Solar eclipses occur every few years. But the one that occurred on May 29, 1919 is considered one of the high points of 20th century science.
That day and thanks to that phenomenon, the British astrophysicist Sir Arthur Eddington performed the experiment that scientifically verified Albert Einstein's theory of relativity.
Both Newton's old theory of gravity and Einstein's new one predicted that light doesn't necessarily travel in straight lines, but can be deflected when it passes near something as heavy as the Sun.
But the German genius predicted that he would deviate further. Enough so that the apparent positions of the stars behind the Sun were detectably displaced from known and true positions.
From Oxford, Arthur Eddington observed the position of the stars in January and February 1919. The eclipse would be visible from both sides of the Atlantic so, to ensure good weather at at least one observation point, Frank Dyson, the Astronomer Royal , sent an observation team to Sobral (Brazil) and to Eddington to Sao Tome and Principe (Africa).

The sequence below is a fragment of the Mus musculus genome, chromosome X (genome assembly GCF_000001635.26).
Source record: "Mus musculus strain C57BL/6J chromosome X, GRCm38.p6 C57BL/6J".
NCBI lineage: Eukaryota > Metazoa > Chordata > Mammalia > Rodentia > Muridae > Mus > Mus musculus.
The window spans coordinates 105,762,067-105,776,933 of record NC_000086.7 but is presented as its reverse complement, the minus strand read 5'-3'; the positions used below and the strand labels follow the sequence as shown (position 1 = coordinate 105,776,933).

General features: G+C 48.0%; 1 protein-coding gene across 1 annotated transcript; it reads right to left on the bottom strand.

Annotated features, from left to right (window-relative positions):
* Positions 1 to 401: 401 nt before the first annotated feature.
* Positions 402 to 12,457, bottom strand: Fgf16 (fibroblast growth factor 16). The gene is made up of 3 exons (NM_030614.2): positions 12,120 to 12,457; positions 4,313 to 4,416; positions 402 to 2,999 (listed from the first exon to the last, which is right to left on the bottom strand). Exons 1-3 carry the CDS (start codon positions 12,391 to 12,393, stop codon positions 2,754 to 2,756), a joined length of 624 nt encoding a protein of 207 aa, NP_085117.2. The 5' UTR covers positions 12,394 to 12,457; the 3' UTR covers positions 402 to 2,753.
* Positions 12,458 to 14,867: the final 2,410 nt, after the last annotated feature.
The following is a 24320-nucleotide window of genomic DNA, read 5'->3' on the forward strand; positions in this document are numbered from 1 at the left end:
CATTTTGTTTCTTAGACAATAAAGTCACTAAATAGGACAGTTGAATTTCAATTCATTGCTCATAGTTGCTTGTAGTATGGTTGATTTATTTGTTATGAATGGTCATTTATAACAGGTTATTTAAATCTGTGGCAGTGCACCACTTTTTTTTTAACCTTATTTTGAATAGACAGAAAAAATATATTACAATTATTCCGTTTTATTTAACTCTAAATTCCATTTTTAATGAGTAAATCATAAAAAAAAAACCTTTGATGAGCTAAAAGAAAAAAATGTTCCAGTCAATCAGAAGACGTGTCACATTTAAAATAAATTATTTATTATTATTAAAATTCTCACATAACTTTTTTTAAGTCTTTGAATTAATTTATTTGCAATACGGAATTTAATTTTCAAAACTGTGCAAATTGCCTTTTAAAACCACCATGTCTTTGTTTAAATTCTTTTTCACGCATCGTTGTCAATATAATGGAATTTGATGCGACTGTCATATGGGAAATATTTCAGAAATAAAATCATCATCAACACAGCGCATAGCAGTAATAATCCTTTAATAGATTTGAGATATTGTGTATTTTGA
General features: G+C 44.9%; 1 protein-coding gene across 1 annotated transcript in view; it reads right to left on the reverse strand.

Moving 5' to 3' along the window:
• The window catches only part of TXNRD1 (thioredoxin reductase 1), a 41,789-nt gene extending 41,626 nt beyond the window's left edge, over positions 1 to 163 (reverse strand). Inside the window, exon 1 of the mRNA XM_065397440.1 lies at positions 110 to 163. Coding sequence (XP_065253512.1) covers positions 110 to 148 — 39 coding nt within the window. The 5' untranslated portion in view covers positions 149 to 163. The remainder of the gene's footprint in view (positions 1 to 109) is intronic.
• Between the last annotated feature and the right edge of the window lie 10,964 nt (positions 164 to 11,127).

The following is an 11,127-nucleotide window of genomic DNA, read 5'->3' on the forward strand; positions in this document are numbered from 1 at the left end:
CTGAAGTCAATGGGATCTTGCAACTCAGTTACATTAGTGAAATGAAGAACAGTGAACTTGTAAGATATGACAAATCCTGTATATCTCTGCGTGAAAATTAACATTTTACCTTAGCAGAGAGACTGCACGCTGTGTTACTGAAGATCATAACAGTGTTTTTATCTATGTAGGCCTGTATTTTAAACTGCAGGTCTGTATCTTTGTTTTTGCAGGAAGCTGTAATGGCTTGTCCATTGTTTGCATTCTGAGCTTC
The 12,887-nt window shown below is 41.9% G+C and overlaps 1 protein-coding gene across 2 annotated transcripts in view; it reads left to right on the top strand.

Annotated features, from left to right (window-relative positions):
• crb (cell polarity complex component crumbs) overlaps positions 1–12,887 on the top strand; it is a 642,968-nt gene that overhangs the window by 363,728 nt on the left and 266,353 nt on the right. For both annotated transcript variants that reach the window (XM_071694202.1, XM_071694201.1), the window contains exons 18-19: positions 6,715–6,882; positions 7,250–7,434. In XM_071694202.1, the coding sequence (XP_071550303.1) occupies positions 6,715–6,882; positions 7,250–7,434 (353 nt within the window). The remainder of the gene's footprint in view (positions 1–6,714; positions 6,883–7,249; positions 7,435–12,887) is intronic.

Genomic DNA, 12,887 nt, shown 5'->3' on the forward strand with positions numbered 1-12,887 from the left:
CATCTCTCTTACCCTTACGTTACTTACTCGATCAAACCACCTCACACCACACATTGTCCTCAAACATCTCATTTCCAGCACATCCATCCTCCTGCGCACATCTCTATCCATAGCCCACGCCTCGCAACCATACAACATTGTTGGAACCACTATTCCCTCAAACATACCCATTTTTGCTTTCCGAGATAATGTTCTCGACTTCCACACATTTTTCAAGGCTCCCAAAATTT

The skies were clear at both locations and, for a total of five minutes, both teams managed to take varying sharp photos of the stars.
When Eddington returned home and compared the apparent positions of the stars behind the Sun with the real ones, both data sets confirmed that Einstein's theory was correct. The discovery was published inPhilosophical Transactions of the Royal Society.
The phenomenon predicted by Einstein and verified by Eddington is known today as gravitational lens. The effect is used on a daily basis by astronomers, and much of the research on dark matter and energy is based on it.